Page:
What is the Difference Between a Credit Report and a Credit Score?

November 19, 2013

credit report and credit scoreWhether you are buying a home or looking for a quote on your auto insurance, chances are that someone is going to be checking your credit. Sometimes this means looking at your credit report, and sometimes it means looking at your credit score.

Sometimes it means looking at both.

It’s easy to get a little mixed up on the difference between a credit report and a credit score. Here are the basics of what to expect when your credit is considered:

The Credit Report

Your credit report is a history of your credit transactions. It is a compilation of the financial transactions you have made involving borrowing money. Your credit report includes information about your loans as well as information about which companies are making inquiries about your credit situation. Detailed information about your borrowing is shared including:

  • Who gave you the loan.
  • How long you have had the loan.
  • The amount of the loan.
  • The credit limit (for revolving credit).
  • The payment history, including your monthly payment record for credit cards.
  • Whether the loan has been paid off.

Additionally, when companies make hard inquiries into your credit, they show up on your credit report, indicating that you are applying for credit right now.

Your credit report might also include information about past and current employers (although this information doesn’t influence your score) as well as your name and aliases, and your current and past addresses. All of this information can be taken into account when making decisions.

Special versions of your credit report might be prepared for different purposes. For example, some employers might ask to look at your credit report. A version of your credit report showing certain information is supposed to be sent to your employer. Then, that information can be used to make a hiring decision. When you buy a home, your full credit history is likely to be combed over.

Credit Scores

Unlike a credit report, which spells out your entire credit history, a credit score is three numbers. However, the credit score is based on the information in your credit report. All of the information in your credit report is converted into a form that can be fed into a special algorithm. Different weights for different portions of your credit history are used. All of this information is plugged into a formula, and the result is your credit score.

There are different versions of your credit score, depending on what information is used. If your Equifax credit report is used, it might have different information from your TransUnion credit report, so your Equifax credit score will be different from your TransUnion score. The credit scoring giant FICO has a number of variations that it uses to emphasize different aspects of your credit report. Even individual banks sometimes have their own models.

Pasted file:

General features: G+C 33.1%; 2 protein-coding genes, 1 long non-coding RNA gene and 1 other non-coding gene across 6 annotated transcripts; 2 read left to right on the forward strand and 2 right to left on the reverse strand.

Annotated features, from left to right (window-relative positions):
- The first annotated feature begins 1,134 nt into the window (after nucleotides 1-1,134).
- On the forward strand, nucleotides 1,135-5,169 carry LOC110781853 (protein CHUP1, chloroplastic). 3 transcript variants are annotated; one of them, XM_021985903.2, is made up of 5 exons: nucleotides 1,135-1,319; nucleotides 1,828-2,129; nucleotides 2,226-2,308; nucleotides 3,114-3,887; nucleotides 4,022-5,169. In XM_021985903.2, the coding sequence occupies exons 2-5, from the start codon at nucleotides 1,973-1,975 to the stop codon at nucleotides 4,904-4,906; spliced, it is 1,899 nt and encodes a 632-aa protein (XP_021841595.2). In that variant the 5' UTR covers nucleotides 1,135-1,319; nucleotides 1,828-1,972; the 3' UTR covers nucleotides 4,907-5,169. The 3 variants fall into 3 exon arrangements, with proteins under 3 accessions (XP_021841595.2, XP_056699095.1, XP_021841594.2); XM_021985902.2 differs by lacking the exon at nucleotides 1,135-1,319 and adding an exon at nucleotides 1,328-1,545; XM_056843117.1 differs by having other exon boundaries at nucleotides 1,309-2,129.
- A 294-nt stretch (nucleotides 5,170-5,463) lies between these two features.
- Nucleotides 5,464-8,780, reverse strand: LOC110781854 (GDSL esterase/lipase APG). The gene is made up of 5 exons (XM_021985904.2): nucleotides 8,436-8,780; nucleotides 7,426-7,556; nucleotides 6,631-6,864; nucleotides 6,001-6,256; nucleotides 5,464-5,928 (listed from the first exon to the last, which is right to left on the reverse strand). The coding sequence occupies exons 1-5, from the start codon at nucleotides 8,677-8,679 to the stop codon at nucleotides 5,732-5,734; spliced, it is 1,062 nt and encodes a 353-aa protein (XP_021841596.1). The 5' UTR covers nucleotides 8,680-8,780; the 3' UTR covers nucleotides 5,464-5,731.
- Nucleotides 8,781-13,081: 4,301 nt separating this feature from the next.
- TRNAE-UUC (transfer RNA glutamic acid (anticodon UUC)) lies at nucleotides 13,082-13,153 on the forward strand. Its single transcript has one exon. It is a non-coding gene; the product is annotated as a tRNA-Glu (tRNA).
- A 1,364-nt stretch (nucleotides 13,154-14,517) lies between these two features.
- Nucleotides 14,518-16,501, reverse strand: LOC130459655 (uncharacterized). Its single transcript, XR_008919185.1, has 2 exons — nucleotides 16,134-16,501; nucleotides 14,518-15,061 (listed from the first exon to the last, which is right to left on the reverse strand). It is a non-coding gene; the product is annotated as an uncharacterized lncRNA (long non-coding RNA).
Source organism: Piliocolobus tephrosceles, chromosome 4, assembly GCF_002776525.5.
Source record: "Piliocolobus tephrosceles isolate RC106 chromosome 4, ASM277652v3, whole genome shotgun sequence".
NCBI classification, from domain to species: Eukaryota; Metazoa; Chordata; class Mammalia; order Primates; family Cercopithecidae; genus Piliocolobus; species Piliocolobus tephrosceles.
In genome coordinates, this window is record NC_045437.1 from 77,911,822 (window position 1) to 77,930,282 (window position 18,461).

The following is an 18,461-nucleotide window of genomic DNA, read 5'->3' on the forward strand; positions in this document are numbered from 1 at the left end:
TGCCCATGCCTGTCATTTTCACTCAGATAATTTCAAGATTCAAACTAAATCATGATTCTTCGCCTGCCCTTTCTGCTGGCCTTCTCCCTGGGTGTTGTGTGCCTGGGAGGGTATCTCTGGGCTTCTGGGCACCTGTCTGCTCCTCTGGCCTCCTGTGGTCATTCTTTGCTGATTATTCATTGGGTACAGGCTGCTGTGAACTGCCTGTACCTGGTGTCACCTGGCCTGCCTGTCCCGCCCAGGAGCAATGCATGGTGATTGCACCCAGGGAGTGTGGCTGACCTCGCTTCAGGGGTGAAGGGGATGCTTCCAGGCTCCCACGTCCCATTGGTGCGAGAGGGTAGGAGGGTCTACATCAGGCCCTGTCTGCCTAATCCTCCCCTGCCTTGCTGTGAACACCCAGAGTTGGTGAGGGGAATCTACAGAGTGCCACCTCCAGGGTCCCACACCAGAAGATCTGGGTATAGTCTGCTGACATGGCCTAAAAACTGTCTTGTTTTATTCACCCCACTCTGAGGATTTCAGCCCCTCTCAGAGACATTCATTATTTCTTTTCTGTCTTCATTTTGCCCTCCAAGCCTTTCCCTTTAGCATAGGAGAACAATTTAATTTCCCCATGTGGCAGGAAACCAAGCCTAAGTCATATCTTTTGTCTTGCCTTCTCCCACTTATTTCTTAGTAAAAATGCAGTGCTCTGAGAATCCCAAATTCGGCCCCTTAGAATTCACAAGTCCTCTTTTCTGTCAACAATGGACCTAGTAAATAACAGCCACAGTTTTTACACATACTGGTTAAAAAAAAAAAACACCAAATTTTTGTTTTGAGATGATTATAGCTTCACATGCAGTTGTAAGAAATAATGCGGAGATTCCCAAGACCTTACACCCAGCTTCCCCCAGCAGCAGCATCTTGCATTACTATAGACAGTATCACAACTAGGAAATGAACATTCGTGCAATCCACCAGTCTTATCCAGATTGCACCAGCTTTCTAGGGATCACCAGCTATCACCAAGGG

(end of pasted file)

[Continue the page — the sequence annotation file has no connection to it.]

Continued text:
Your credit score is a way to get an idea, at a glance, of your credit situation. It helps when making decisions about whether to approve you for a loan, and what terms you will receive if you are approved.

Credit scores are often used with car loans, since it makes it quick and easy to see what you qualify for. Others, like insurers, may use credit scores to get an overall idea of your level of responsibility and make a decision about your premium.

The main thing to remember is that your credit score is based on the information in your credit report. If you are careful with your credit report, you are more likely to have a higher credit score.

What other questions do you have about your credit score or credit report? Leave a comment!

This article was originally published October 29th, 2012.

Last updated by .

Miranda

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Miranda
Miranda writes about personal finance almost every day. An experienced freelance writer, she's covered your money online and in print from every angle and is always looking for new ones.

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3 Responses to What is the Difference Between a Credit Report and a Credit Score?

  • Will

    Employers also look at credit scores as they are a sign of being able to handle responsibility and forward think (e.g if I buy this television on my credit card, can I actually afford it?)

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